Health regulations require him to ditch the crown when he enters his kitchen to build hoagies that have become so popular in the eight years since he ascended the throne, he's got four delivery trucks carrying them to luncheons, parties and homes all over the Northeast.
Fink's has won PHL 17's Philly Hot List "Best Sandwich Shop" award for the past three years.
While his competitors worship at the shrine of Sarcone's Bakery rolls from South Philly, Fink has gone maverick and gone to Jersey for Liscio's Bakery's seeded French loaves.
Fink's has got to be the only hoagie shop in Philly with a captured Soviet SKS semiautomatic rifle on the wall complete with Vietnam War souvenir certification.
Fink joined the Marines at 19 and saw combat in Vietnam. "We were sweeping a rural hamlet," he said. "We got resistance. Naturally, we won. I got the rifle. My colonel said, 'It's yours. You earned it.' "
Because of Marine regulations at the time, Fink said, military police confiscated the rifle when he landed in Okinawa on the journey home. "Took me 38 years to get it back," he said. "But I did."
After a varied career that included the presidency of the Philadelphia Vietnam Veterans Memorial Fund, which privately raised $1.5 million for the memorial at Front and Spruce streets, Fink said he started his shop eight years ago with "one can of tuna fish, no customers" and his wife's help.
"But I run things with Marine discipline, and when I started telling my wife, who is a nurse, 'Do this! Do that!' she said, 'Don't boss me around.' I said, 'I'm the king!' She said, 'Then I'm the queen.' I had to fire her. There's only room for one king in the kingdom."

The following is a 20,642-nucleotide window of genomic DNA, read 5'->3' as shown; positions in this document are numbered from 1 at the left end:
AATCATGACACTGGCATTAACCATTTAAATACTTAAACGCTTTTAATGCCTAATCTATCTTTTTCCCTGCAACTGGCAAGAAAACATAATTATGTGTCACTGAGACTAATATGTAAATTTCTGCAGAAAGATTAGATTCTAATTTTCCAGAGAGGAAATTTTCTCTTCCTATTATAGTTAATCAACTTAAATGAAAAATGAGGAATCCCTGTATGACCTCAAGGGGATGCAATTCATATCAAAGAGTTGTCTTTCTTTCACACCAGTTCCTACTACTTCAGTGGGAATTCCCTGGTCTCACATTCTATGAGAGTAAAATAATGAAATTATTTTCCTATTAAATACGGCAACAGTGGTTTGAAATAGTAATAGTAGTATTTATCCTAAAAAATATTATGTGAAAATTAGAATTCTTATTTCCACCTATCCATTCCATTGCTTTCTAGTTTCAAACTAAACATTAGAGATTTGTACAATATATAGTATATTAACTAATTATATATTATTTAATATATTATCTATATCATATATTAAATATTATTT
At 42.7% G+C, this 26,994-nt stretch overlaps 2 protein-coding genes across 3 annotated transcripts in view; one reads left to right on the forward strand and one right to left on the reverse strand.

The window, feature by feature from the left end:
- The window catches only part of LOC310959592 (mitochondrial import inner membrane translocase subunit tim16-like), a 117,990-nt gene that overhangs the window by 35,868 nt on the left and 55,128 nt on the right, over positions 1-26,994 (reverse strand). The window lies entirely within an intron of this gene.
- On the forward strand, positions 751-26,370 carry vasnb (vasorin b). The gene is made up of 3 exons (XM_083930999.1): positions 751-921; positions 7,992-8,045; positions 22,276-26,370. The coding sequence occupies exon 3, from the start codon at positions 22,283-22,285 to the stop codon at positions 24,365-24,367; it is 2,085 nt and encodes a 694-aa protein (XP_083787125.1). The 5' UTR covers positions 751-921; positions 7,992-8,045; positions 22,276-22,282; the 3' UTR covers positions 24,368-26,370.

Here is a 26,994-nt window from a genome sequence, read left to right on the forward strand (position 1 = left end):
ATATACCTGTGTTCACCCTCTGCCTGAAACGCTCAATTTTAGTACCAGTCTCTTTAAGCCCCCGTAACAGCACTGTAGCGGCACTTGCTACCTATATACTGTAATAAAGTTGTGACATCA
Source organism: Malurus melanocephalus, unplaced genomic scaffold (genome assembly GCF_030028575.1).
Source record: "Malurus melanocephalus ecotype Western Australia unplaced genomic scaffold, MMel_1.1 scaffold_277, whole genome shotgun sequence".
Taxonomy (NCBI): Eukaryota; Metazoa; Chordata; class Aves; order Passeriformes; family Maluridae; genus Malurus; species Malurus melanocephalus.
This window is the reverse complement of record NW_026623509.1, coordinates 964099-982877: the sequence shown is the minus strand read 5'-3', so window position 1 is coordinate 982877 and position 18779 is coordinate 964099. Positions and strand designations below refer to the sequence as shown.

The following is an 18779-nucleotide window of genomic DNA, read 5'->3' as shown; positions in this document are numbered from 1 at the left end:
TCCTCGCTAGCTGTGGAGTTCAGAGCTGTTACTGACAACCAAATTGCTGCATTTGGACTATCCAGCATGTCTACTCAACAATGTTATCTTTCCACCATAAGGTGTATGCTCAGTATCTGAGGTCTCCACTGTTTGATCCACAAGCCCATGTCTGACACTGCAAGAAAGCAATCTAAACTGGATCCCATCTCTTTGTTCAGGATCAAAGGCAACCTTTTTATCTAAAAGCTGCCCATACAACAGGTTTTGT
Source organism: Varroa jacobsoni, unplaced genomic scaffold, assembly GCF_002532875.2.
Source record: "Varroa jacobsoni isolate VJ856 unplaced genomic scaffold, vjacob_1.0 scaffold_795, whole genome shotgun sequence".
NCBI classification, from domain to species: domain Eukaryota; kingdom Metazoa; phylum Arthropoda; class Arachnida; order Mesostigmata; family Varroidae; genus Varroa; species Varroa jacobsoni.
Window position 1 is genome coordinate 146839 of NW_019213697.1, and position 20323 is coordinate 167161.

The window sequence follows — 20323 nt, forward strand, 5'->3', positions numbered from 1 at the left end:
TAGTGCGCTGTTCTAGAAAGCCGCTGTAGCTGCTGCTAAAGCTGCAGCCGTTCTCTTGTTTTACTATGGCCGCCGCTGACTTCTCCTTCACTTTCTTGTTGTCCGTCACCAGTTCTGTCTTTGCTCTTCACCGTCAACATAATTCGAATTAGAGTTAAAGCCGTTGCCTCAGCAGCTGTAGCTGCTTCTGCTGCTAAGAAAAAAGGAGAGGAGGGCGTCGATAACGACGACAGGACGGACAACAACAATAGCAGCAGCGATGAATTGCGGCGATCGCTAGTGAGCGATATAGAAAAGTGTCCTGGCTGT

"I heard that," one of Fink's longtime staffers said, laughing. "I'm telling Patty." The king looked a little worried.
Besides his signature Original Italian, Fink names his hoagies after Northeast neighborhoods, including his personal favorite, the Tacony (roast beef, fresh asparagus sauteed in balsamic vinegar, sharp provolone), and Balloon's personal favorite, the Torresdale (roast pork, fresh spinach leaves, sharp provolone, roasted garlic).
"All day long, people come in and break my stones over why I haven't named a hoagie after their neighborhood in Bucks County or South Jersey," Fink said. "So far, I've done this side of the Boulevard. The other side is next."
* Jack's Place (Hegerman & Wellington streets): Effusively reviewed on yelp.com and phillyphoodie.com, Jack's Place is the most mysterious of the Tacony Hoagie Trail prosciutto palaces, because the elusive Jack McGinley, who's been building hoagies for 18 years, is rarely seen and even more rarely heard.
He talked with the Daily News just long enough to tell us that he'd let his food do the talking for him.
Scotese said that before Jack put up a permanent sign, he relied for years on a sidewalk sandwich board. "If the board was inside," Scotese said, "you'd never know the place was there."
Scotese recommends one of Jack's three "insanely great" Italian hoagies - succulent symphonies of soppressata, Genoa salami, corteghino, capicola, sharp provolone - because, he said, "the olive spread on Jack's Italian hoagies? Man! It's like the muffuletta at Central Grocery, in New Orleans. I mean, man!"